Episodic look at married life and in-law problems. Adventures include a ride on a crowded trolley with a live turkey; a wild spin in a new auto with the in-laws in tow; and a sequence in ... See full summary »
Fred C. Newmeyer,
Country Doctor, Jack Jackson is called in to treat the Sick-Little-Well-Girl, who has been making Dr. Saulsbourg and is sanitarium very rich, after years of unsuccessful treatment. His ... See full summary »
Fred C. Newmeyer,
John T. Prince
Our hero (Lloyd) is infatuated with a girl in the next office. In order to drum up business for her boss, an osteopath, he gets an actor friend to pretend injuries that the doctor "cures", ... See full summary »
While at an amusement park, two men try to win the heart of a young lady. They compete with each other while attempting to find her runaway dog, and they race to ask her mother's permission to take her up in a hot air balloon.
Timid milkman, Burleigh Sullivan (Lloyd), somehow knocks out a boxing champ in a brawl. The fighter's manager decides to build up the milkman's reputation in a series of fixed fights and ... See full summary »
The Uptown Boy, J. Harold Manners (Lloyd) is a millionaire playboy who falls for the Downtown Girl, Hope (Ralston) who works in Brother Paul's (Weigel) mission. In order to build up attendance, and win Hope's attention, Harold runs through town causing trouble, and winds up with a crowd chasing him right into the mission. He eventually wins the girl and they marry, but not without some interference from his high-brow friends.Written by
Herman Seifer <firstname.lastname@example.org>
The moving camera films and, having filmed, moves on
"For Heaven's Sake" was double-billed with "Grandma's Boy" on Turner Classic Movies' Silent Sunday, 12 July 2015, and it was a glorious pairing.
Harold Lloyd was working with Hal Roach for "GB" and was independent "For Heaven's Sake."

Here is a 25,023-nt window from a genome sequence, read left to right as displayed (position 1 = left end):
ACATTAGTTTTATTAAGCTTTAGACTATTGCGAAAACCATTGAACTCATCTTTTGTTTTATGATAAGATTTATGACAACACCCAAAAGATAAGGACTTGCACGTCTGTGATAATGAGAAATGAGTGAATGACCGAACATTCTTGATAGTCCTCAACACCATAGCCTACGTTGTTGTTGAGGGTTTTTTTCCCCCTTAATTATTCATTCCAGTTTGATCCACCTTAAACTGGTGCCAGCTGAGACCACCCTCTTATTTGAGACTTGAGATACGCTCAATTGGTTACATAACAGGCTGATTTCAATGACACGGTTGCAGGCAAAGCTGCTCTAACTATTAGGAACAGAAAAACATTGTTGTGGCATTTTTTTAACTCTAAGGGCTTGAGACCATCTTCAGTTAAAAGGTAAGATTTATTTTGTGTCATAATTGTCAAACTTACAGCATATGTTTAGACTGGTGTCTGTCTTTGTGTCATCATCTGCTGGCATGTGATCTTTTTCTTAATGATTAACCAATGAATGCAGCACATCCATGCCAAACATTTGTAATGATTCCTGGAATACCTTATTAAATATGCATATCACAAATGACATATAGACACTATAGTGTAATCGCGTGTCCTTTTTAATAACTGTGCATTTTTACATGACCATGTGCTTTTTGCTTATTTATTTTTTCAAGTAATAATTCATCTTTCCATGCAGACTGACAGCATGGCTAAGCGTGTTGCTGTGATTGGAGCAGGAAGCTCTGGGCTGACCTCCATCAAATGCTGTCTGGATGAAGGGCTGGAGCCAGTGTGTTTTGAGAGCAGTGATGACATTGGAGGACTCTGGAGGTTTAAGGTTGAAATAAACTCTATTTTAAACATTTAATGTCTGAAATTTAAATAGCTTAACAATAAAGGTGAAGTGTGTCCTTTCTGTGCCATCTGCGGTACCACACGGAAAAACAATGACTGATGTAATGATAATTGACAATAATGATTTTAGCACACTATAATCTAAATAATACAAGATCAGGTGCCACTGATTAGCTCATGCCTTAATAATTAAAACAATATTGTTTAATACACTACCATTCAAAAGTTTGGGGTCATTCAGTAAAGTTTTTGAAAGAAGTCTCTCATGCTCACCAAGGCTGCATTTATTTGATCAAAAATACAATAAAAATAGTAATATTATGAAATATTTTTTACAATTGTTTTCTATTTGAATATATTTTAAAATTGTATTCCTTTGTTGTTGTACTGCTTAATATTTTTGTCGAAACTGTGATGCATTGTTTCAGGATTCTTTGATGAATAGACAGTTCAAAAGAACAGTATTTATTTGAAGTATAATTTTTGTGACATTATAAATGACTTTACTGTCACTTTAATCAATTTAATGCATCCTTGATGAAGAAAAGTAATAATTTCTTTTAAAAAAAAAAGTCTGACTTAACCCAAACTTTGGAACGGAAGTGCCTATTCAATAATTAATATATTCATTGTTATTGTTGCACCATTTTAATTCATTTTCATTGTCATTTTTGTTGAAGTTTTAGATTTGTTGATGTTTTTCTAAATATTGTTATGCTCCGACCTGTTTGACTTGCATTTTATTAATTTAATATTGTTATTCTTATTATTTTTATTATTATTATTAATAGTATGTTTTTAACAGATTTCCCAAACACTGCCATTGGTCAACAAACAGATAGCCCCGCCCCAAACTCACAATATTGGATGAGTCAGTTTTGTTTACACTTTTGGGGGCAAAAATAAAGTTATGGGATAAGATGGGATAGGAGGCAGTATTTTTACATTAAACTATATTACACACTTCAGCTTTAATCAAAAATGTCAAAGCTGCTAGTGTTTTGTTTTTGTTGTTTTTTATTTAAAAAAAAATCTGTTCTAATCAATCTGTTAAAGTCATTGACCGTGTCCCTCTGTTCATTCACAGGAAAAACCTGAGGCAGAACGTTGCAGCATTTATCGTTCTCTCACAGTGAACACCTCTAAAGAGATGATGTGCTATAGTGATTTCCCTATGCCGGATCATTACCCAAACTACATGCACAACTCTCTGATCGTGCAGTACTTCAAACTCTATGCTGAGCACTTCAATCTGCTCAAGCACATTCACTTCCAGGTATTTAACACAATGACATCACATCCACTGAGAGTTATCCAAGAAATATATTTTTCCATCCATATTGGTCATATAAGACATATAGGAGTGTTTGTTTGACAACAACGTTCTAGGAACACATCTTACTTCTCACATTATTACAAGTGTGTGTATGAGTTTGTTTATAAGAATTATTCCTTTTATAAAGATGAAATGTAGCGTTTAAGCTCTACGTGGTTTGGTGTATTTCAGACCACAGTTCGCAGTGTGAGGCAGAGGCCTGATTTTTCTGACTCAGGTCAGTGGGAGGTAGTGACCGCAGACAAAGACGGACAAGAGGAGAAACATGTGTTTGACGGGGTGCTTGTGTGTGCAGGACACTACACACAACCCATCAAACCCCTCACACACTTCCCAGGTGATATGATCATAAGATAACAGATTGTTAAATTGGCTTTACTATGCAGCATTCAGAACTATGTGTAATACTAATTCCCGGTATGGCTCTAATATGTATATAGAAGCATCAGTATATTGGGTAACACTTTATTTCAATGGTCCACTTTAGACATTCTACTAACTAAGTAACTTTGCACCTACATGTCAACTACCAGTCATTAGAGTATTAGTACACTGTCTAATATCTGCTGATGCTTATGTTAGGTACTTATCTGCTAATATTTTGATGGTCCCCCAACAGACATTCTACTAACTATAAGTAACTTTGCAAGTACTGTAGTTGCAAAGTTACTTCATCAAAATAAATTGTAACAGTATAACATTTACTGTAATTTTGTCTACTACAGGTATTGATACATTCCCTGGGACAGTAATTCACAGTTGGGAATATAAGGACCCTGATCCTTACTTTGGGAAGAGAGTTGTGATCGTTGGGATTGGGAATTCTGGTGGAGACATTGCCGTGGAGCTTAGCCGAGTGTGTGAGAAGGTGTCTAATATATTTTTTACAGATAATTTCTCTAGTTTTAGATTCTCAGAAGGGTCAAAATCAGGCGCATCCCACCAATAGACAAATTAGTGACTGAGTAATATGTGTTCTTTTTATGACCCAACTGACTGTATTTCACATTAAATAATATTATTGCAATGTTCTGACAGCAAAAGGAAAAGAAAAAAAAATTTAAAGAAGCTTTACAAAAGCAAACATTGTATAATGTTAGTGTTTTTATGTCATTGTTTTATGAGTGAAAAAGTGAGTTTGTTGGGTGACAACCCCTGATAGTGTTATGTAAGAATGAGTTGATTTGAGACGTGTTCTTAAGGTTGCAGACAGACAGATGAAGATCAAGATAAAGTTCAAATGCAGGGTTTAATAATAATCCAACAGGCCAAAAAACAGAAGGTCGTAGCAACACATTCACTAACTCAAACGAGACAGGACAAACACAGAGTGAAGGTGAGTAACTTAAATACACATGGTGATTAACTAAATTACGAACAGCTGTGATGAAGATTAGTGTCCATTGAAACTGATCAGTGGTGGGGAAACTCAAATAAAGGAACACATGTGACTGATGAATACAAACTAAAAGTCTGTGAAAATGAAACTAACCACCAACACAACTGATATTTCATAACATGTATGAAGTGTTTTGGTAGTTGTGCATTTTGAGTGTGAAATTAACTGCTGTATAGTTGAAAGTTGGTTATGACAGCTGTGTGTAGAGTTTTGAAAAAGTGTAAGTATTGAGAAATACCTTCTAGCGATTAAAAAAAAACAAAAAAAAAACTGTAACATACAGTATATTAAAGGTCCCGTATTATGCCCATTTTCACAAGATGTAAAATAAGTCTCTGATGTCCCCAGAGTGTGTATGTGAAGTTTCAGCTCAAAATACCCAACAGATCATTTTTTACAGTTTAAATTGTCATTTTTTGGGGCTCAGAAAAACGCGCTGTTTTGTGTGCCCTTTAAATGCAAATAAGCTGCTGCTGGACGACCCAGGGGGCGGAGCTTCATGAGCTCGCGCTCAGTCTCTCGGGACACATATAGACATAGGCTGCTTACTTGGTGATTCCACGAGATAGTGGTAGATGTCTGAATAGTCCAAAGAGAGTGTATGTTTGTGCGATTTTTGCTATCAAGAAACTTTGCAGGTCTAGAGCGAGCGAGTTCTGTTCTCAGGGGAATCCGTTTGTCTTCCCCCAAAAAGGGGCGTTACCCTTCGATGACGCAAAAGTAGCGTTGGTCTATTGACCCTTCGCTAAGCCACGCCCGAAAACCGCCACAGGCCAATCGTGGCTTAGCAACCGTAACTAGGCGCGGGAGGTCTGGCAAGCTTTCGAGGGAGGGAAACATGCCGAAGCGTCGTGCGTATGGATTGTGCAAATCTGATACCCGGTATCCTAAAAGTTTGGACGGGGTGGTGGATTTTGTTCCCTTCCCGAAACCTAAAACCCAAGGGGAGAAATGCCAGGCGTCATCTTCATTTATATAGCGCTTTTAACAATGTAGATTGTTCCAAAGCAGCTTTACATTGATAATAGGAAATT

The first was, and was intended to be, more of a character study, as the alleged experts call it, while the second was more of a purely gag-filled romp.
"Sake" also had Lloyd's loveliest -- in my opinion -- co-star in the Tennessee girl, Jobyna Ralston, of South Pittsburg. (Some of her family is still there. I've tried, unsuccessfully, to talk the lifeless chamber of commerce into having a Jobyna Ralston film festival. It's a sad town but in a beautiful part of the country, not too far from Chattanooga. South Pittsburg is the home of the Cornbread Festival, featuring the Lodge iron skillets.)
"For Heaven's Sake" also has some wonderful stunts, with Lloyd's frequent foil Noah Young performing yeoman work, as do several excellent stunt performers.
It is, after all, Harold Lloyd, so you know there will be athletic performances and great sight gags, but the directing is quite an eye-opener, too, with that moving camera referred to in this review's title.
Both these films intrigued and delighted me with the moving camera, visually quite fascinating and very inventive and clever.
There is more story here than some supposed experts and even some reviewers here admit to and, combined with the sight humor, they make this a great movie, one I highly recommend.
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